12 November 2008

"Anything You Can Do I Can Do Better"

In yesterday's paper there was a blurb on the front page enticing readers to find out if their favorite blog is written by a man or a woman by testing it at www.genderanalyzer.com. Never one to pass up a good opportunity to examine gender stereotypes (especially gender stereotypes about writing), I couldn't resist trying it out. I was hoping to find proof of the inaccuracy of the sharply contrasted gender conventions on which I assumed the analysis is based, so I was disappointed when the "Gender Analzyer" guessed the gender correctly on 8 blogs out of the 12 I tried. However, I was delighted (and surprised) with the 2 it got wrong, and I was tickled with its verdicts on the blogs I submitted which are co-written. MY blog rated 67% feminine; I'll take that over a higher percentile - the kind of higher percentile reserved for blogs that are pink - but I'd rather have gotten something in the 50% range which wins you a "gender neutral" designation.

Here I am acting like I really care what the Gender Analyzer says when what I really care to know is what criteria the site's "Artificial Intelligence" uses to determine masculinity and femininity in blogs - and how they determine it to a degree, no less. And what I really wanted to run through their little tester is some editorial copy written by a man but meant to sound like a woman ... and maybe some novel passage from the 19th century that was written by a woman but published under a man's name.

I am skeptical of easy, clear distinctions between men and women. Perhaps the percentage range in results on the Gender Analyzer does bridge the chasm between the diametrically opposed gender poles of simply "male" and "female." However, doesn't this spectrum still uphold the polarization, the strict either/or? Obviously, the Gender Analyzer did not address this. It picked one gender or the other and designated a percentage rating. It did not critically investigate the notion of gender entirely. Needless to say, this wasn't quite the level of gender analysis one might hope for.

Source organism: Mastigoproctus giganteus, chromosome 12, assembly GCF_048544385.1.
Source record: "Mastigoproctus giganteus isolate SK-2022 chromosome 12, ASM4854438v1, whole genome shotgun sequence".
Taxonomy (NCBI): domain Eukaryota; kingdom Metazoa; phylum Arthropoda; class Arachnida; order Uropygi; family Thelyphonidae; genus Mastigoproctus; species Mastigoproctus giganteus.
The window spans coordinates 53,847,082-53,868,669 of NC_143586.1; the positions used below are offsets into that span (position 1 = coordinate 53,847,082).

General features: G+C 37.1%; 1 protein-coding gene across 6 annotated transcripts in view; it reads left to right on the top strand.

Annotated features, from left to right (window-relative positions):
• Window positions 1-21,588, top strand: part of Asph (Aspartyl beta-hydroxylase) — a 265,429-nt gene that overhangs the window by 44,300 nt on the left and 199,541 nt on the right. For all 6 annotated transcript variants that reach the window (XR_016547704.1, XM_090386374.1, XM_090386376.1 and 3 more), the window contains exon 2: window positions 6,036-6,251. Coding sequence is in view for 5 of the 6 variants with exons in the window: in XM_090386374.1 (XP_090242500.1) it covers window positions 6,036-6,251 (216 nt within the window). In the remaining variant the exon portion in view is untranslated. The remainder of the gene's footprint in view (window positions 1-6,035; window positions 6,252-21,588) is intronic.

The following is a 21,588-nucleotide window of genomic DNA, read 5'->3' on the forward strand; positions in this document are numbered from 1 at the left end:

6 comments:

EMJAY said...

I was once told by an editor of mine that using lots of adverbs makes writing sound very feminine. Now I'm kinda paranoid about it. Strike that. Ridiculously paranoid :) Ahhh, womanly.

Emily said...

Well, you can go tell that editor that you write 52% like a man which is "quite gender neutral" according to the almighty Gender Analyzer. So you can use those adverbs as freely and as generously as you wish. (that's two adverbs for me thankyouverymuch.)

Damon said...

You just edged me out. I came in at 66%.

Emily said...

I know - you were one of the ones that it got wrong. I was going to say "you write like a girl." But I guess I do, too. I wonder what makes that one percent difference between us...

Ben said...

Holy Crap! I ran my (now discontinued but containing tons of writing) blog though and came out 84% female!?!?! I wonder if I should take that as a insult or a compliment? What does woman-ish writing read like? Mine, apparently...

Emily said...

Really!? Interesting! What in the world do they use for criteria, I wonder. I guess you and I both "write like a girl."